Project description:Food consumption is an important behavior that is regulated by an intricate array of neuropeptides (NPs). Although many feeding-related NPs have been identified in mammals, precise mechanisms are unclear and difficult to study in mammals, as current methods are not highly multiplexed and require extensive a priori knowledge about analytes. New advances in data-independent acquisition (DIA) MS/MS and the open-source quantification software Skyline have opened up the possibility to identify hundreds of compounds and quantify them from a single DIA MS/MS run. An untargeted DIA MS(E) quantification method using Skyline software for multiplexed, discovery-driven quantification was developed and found to produce linear calibration curves for peptides at physiologically relevant concentrations using a protein digest as internal standard. By using this method, preliminary relative quantification of the crab Cancer borealis neuropeptidome (<2 kDa, 137 peptides from 18 families) was possible in microdialysates from 8 replicate feeding experiments. Of these NPs, 55 were detected with an average mass error below 10 ppm. The time-resolved profiles of relative concentration changes for 6 are shown, and there is great potential for the use of this method in future experiments to aid in correlation of NP changes with behavior. This work presents an unbiased approach to winnowing candidate NPs related to a behavior of interest in a functionally relevant manner, and demonstrates the success of such a UPLC-MS(E) quantification method using the open source software Skyline.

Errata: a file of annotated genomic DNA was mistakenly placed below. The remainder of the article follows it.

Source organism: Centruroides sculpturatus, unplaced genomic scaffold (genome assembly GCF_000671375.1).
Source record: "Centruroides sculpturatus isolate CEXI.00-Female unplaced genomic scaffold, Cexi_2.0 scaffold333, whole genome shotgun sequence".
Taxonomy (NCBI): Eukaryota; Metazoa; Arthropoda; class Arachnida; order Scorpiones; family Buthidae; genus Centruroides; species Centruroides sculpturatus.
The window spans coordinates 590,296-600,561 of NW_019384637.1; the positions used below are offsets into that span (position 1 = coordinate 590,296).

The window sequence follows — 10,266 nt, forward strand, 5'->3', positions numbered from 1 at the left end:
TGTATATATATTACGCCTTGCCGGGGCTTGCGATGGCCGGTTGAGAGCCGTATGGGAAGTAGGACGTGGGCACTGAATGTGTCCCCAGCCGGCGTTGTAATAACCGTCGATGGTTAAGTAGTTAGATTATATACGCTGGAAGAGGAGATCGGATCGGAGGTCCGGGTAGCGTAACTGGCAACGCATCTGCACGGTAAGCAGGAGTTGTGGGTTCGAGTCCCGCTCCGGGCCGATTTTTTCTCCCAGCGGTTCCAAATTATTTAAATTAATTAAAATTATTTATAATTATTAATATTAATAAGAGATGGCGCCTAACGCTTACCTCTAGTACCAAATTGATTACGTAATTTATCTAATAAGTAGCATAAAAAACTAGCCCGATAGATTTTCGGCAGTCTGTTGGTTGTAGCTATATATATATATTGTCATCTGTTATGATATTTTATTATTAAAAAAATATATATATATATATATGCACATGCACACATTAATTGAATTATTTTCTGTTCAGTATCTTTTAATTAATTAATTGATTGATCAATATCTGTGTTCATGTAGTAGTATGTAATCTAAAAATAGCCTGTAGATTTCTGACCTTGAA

Project description:Microdialysis is a powerful method for in vivo neurochemical analyses. It allows fluid sampling in a dynamic manner in specific brain regions over an extended period of time. A particular focus has been the neurochemical analysis of extracellular fluids to explore central nervous system functions. Brain microdialysis recovers neurotransmitters, low-molecular-weight neuromodulators and neuropeptides of special interest when studying behavior and drug effects. Other small molecules, such as central metabolites, are typically not assessed despite their potential to yield important information related to brain metabolism and activity in selected brain regions. We have implemented a liquid chromatography online mass spectrometry metabolomics platform for an expanded analysis of mouse brain microdialysates. The method is sensitive and delivers information for a far greater number of analytes than commonly used electrochemical and fluorescent detection or biochemical assays. The metabolomics platform was applied to the analysis of microdialysates in a foot shock-induced mouse model of posttraumatic stress disorder (PTSD). The rich metabolite data information was then used to delineate affected prefrontal molecular pathways that reflect individual susceptibility for developing PTSD-like symptoms. We demonstrate that hypothesis-free metabolomics can be adapted to the analysis of microdialysates for the discovery of small molecules with functional significance.